What’s in a Name? Maybe Some Healing
Updated: Dec 6, 2018
Two step-mothers were talking about the challenges step-mothers face on a program I caught the other day. One of them used a phrase I’ve heard many times, but for some reason it struck me differently this time. She said, “My kid’s mother.”
Normally it wouldn’t be worth mentioning. We hear phrases like this often in the divorce world. “My ex’s weekend,” or “their mother’s job” communicate the person’s identity clearly. My mother would say, “your father’s mother.” It’s the jargon we’re used to.
When I was in high school, my favorite teacher asked what I’d done over Christmas break. I responded, “I spoke with my father’s mother.” And this dear lady said, “You mean your grandmother?” I was like, “huh, yeah, my grandmother.” But that was the terminology I grew up with.
So what’s the big deal? And what does any of this have to do with healing? Three things come to mind:
Kevin Leman (psychologist, popular author, and speaker) taught about the importance of children using names when they are upset with each other. Leman said that phrases like “he did this to me” should be replaced with, “John did this to me.” Apparently, when you strip a person of their name, it’s easier to pull the humanity from them, and we risk treating them as less than human. How often do we see this as children of divorce?
Women always use names. For reasons I (and the rest of the male species) don’t understand, using a person’s name in conversations is very important to ladies.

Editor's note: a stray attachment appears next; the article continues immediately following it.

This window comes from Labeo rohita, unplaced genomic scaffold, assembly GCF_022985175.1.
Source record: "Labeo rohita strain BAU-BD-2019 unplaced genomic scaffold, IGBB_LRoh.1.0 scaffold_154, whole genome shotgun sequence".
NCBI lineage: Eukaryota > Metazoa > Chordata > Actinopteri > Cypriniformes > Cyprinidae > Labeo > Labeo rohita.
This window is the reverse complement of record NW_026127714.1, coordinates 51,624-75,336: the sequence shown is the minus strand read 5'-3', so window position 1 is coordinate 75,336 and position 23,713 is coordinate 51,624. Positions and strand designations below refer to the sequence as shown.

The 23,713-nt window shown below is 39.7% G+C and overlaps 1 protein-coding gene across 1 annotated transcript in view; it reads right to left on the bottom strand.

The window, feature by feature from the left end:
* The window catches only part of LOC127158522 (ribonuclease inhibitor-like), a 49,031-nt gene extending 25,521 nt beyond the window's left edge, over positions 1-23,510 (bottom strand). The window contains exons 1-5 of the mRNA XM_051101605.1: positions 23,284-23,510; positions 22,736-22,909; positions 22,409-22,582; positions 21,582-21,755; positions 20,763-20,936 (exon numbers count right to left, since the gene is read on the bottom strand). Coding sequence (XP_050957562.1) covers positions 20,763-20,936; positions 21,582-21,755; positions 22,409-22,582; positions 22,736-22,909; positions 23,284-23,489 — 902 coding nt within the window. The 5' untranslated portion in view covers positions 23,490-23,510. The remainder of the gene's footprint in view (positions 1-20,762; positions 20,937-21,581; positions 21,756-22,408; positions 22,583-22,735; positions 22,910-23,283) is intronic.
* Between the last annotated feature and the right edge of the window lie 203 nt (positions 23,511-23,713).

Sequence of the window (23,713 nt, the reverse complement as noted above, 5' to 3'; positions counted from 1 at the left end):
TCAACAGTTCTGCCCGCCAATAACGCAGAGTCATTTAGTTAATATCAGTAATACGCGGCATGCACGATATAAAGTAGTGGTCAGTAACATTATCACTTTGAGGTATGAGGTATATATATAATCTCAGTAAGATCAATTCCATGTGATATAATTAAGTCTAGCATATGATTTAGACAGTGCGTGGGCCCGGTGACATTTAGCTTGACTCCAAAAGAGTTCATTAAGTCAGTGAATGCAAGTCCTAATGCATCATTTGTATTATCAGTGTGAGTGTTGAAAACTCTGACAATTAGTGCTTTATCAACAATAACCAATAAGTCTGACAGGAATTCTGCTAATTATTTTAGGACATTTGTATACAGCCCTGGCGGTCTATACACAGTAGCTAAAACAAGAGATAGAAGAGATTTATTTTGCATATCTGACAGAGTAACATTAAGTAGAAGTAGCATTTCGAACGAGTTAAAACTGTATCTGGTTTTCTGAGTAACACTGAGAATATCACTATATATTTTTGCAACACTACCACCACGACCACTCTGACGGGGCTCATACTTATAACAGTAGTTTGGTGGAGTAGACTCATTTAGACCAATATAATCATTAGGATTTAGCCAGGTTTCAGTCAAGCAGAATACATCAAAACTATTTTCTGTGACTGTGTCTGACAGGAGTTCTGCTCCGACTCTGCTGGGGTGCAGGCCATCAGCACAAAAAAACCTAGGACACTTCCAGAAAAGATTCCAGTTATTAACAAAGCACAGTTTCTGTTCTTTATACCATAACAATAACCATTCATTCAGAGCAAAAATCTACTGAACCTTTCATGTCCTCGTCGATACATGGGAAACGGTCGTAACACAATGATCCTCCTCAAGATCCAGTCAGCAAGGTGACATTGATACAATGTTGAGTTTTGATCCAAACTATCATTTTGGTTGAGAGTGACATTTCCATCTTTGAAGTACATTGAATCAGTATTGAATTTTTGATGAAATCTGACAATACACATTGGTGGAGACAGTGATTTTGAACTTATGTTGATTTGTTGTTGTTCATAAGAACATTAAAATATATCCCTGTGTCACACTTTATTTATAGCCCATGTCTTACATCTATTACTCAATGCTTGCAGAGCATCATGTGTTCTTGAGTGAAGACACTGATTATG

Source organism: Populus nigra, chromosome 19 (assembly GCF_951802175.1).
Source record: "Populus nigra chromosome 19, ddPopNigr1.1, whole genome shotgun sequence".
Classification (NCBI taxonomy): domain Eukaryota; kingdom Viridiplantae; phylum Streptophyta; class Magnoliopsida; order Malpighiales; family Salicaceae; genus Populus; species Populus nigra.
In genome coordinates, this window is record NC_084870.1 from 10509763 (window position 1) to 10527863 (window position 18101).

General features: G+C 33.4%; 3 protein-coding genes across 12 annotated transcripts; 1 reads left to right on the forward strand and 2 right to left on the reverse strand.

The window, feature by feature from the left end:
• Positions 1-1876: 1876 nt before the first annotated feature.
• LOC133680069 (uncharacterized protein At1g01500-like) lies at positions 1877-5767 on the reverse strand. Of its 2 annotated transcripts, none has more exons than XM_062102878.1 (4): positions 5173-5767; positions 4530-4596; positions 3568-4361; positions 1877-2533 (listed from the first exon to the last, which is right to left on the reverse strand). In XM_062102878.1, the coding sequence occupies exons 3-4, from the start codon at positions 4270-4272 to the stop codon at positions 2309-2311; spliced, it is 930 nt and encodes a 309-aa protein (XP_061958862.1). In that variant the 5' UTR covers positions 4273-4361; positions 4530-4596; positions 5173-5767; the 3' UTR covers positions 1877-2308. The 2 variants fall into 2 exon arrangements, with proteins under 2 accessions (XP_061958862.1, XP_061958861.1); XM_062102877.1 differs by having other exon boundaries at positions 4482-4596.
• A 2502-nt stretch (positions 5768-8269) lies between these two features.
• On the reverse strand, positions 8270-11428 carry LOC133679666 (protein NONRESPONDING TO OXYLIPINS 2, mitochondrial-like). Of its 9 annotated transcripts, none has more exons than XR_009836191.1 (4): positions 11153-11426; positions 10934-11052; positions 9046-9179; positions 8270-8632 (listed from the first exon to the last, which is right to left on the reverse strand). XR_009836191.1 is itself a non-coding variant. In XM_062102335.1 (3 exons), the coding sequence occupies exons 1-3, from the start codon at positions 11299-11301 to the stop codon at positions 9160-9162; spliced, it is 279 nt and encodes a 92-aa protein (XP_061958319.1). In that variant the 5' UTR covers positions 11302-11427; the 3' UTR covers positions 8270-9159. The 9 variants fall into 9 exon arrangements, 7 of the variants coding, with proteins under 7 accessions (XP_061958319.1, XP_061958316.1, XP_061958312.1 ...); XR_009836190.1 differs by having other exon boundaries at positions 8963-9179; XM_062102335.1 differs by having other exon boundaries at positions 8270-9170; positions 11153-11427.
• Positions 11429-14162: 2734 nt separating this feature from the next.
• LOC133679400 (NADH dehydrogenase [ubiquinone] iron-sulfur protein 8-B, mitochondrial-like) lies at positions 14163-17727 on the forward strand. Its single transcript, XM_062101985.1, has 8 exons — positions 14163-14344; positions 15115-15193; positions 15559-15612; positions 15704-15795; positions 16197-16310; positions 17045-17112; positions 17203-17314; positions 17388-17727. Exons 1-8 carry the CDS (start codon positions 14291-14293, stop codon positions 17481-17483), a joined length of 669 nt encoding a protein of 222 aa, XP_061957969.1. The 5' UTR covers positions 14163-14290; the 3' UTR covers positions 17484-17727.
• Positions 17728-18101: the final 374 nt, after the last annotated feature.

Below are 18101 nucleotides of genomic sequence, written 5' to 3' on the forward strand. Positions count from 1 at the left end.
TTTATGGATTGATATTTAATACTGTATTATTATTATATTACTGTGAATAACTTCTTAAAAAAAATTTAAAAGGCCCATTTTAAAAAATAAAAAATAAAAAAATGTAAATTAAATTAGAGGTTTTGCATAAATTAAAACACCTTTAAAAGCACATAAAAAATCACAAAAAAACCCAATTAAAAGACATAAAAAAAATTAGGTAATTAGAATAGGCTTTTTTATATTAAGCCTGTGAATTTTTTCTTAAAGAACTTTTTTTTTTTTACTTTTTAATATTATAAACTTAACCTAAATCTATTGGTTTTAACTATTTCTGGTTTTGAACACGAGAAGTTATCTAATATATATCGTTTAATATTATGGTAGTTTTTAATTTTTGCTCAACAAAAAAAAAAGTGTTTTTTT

In a group of people I was with, a wife was telling a story and she stopped because she couldn’t remember a name. While this nameless individual has value to God, I never met this person, didn’t know the person, and will never meet the person, so who cares? (Send any complaints to firstname.lastname@example.org.) After what seemed like a days-long delay, her husband finally said, “Get on with it.”
My point is, names have great value to women. So when they intentionally don’t use them, I believe it is sending a message of unconscious disrespect or disdain. Possibly unforgiveness and other issues are mixed in there as well. And kids can pick this up through osmosis.
The Bible talks about the importance of names. It says“A good name is to be chosen rather than great riches.” [Proverbs 22:1, NKJV]The name of the Lord is a strong tower; the righteous man runs into it and is safe. [Proverbs 18:10 ESV]“At the name of Jesus every knee should bow, in heaven and on earth and under the earth,and every tongue confess that Jesus Christ is Lord, to the glory of God the Father.” [Philippians 1:10-11, ESV]
And there are many other examples of the importance of a “name” in scripture.
Names have great significance. Sometimes we get one even before we are born. I realize this is a lot to glean from an innocent comment from two nice ladies, but my intuitive observation says that using or not using a name could reflect deeper heart issues that need to be addressed and taken before the Lord.
I’d be interested in your thoughts on this. You can add your comment below